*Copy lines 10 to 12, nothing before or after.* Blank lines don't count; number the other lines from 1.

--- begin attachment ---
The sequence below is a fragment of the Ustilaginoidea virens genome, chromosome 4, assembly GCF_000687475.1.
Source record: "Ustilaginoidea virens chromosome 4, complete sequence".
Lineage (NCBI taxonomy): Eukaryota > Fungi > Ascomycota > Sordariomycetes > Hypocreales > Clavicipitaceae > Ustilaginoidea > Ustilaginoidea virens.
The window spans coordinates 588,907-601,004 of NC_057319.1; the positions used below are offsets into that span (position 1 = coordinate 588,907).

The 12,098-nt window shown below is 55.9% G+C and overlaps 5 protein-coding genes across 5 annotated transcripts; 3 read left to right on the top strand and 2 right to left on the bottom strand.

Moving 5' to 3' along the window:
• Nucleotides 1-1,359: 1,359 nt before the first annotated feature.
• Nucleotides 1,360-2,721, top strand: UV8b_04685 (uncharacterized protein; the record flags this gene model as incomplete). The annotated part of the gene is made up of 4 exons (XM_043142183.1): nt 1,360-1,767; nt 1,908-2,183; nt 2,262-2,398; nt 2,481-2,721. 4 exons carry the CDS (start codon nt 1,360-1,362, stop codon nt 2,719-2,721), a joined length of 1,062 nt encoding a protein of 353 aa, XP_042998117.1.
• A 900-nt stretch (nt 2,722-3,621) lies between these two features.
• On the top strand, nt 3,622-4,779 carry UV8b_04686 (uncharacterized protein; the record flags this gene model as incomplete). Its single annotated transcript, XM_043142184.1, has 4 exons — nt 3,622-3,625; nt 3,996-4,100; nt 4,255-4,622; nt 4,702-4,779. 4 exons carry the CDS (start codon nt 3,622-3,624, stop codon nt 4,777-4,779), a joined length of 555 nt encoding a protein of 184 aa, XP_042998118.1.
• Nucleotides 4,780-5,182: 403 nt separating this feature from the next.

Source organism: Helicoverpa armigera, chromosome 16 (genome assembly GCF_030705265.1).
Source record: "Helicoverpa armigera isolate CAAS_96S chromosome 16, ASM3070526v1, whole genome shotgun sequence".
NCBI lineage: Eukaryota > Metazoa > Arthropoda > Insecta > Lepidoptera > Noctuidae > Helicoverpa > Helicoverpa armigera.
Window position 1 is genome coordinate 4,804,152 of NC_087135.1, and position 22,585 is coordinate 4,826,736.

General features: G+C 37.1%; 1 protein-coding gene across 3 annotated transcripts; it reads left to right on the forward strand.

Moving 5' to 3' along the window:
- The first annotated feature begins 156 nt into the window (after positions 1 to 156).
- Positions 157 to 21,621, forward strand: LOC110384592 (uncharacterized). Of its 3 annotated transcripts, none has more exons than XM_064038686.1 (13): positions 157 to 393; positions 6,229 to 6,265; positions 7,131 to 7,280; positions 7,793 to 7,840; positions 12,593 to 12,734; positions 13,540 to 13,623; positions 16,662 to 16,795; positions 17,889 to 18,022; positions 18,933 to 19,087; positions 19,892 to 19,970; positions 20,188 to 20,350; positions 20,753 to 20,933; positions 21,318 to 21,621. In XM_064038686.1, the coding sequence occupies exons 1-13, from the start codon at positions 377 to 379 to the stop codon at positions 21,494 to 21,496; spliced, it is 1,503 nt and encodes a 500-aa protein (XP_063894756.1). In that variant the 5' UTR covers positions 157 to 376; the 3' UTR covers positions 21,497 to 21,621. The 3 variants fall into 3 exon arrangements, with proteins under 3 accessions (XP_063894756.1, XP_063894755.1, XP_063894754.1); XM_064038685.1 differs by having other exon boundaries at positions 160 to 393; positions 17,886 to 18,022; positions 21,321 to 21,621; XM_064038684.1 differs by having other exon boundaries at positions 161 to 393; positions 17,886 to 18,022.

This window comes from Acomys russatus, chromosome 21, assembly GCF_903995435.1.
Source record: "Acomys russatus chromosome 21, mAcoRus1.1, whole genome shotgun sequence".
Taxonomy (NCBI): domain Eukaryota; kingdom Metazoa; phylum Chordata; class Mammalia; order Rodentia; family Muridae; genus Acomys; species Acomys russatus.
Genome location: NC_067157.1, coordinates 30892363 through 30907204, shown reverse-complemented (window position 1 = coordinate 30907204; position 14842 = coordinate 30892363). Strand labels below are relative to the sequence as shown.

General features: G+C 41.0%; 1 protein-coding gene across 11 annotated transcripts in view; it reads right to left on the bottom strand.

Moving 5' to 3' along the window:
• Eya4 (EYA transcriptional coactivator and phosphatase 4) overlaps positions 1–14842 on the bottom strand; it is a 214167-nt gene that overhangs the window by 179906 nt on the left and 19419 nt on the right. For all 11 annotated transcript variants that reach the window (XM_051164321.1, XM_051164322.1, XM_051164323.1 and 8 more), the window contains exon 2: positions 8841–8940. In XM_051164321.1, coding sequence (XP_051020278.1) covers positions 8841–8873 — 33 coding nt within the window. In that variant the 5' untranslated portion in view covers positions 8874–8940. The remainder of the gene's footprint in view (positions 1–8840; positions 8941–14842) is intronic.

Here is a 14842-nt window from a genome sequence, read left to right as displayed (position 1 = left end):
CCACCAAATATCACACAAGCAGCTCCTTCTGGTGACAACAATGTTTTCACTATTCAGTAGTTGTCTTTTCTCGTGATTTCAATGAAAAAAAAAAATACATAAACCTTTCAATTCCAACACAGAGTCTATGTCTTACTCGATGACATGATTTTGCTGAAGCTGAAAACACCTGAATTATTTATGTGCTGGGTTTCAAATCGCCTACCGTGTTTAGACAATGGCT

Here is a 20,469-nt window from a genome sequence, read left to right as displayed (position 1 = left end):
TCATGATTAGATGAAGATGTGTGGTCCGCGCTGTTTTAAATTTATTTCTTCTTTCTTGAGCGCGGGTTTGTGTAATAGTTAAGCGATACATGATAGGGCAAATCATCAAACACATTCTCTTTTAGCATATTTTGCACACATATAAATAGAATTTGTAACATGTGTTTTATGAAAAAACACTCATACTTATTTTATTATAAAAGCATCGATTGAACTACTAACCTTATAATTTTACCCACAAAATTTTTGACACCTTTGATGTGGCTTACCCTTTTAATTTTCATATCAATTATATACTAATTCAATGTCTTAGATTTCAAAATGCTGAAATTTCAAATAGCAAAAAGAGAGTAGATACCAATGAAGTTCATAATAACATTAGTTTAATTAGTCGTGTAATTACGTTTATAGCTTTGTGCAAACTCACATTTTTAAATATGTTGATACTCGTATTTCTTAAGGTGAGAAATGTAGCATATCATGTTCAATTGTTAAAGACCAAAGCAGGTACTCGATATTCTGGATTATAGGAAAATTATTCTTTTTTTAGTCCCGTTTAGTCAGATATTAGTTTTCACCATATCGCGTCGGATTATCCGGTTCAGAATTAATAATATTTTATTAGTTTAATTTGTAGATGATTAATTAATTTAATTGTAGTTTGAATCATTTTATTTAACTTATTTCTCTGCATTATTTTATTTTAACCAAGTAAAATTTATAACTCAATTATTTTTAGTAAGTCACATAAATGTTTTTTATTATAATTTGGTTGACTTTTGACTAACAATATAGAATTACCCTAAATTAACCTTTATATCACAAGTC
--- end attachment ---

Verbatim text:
• On the top strand, nt 3,622-4,779 carry UV8b_04686 (uncharacterized protein; the record flags this gene model as incomplete). Its single annotated transcript, XM_043142184.1, has 4 exons — nt 3,622-3,625; nt 3,996-4,100; nt 4,255-4,622; nt 4,702-4,779. 4 exons carry the CDS (start codon nt 3,622-3,624, stop codon nt 4,777-4,779), a joined length of 555 nt encoding a protein of 184 aa, XP_042998118.1.
• Nucleotides 4,780-5,182: 403 nt separating this feature from the next.

Source organism: Helicoverpa armigera, chromosome 16 (genome assembly GCF_030705265.1).